In workshops, I’ll sometimes hear, “I had no idea what this word meant.” I’ll say that having to look something up isn’t bad. You learn a word! But if you’re doing so every other sentence, it’s a problem. There’s also the issue of what an obscure word gains the writer.
Someone I edited used the noun “remit,” as in “That was outside her remit.” Not to brag but I’m a word person—I don’t even bother with the New York Times crossword between Monday and Thursday. After I got my first dictionary at 11, I’d pore over it as if it were an adventure story. But I didn’t know “remit.” The dictionary said: “Chiefly British. An area of responsibility; scope.” The writer, whom I respect, is American. In his defense, he was unaware it was British. My point was it could sound pretentious. His substitute? Ambit (“sphere or scope, as of influence”). I didn’t know that, either—for a moment I thought it might be a typo for “gambit.” We settled on “purview.”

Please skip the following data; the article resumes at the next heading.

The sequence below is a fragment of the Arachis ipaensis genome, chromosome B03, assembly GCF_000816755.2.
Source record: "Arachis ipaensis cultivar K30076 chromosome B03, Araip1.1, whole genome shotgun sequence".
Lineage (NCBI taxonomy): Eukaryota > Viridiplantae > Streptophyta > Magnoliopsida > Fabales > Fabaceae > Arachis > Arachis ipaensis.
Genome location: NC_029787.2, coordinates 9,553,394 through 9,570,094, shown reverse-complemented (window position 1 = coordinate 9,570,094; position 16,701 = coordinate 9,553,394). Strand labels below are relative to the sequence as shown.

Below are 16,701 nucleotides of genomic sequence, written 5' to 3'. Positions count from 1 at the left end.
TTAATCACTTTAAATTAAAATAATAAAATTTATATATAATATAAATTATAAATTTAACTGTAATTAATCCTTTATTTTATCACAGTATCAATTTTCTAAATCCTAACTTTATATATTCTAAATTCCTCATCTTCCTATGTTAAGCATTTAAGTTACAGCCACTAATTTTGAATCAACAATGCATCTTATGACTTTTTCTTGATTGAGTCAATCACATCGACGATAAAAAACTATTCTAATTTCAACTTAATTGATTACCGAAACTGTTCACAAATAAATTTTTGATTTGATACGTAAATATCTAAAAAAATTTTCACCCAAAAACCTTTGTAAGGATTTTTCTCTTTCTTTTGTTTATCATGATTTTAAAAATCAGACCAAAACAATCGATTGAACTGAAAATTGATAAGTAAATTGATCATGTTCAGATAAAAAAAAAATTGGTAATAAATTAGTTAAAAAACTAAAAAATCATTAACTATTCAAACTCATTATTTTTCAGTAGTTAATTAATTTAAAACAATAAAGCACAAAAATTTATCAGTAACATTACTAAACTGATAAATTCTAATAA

So ask yourself as you write if you’re delighting, within reason, in English’s variety to liven up your prose or if you might be seen as showing off. How to tell? It’s a judgment call. And it is your call—just know the consequences.
The three most important elements of a personal essay are reflection, honesty, and discovery.
Reflection can be almost invisible—for example, in a narrative from an adolescent perspective, the teenage you asks a question of yourself that then lingers in the background (ideally for the reader to answer). Or it might be a section in which you actually step back for several paragraphs or more to take stock. (See tip 10, “Wanna Make Something of It?”) But on some level, an essay needs a reckoning.
Honesty is the sense that you’re being truthful as you remember events and aren’t holding back to protect someone or make yourself look better. Readers can pick up on such subterfuge.
Discovery means you’ve discovered something in writing the essay. That may end up on the page as an aha moment or might be between the lines, the transformation that got you where you are as the person telling the story. But if you don’t discover anything, the reader won’t. (See tip 8, “Throw Away the Map”), and discovery is one of the joys of reading.
Of writing, too.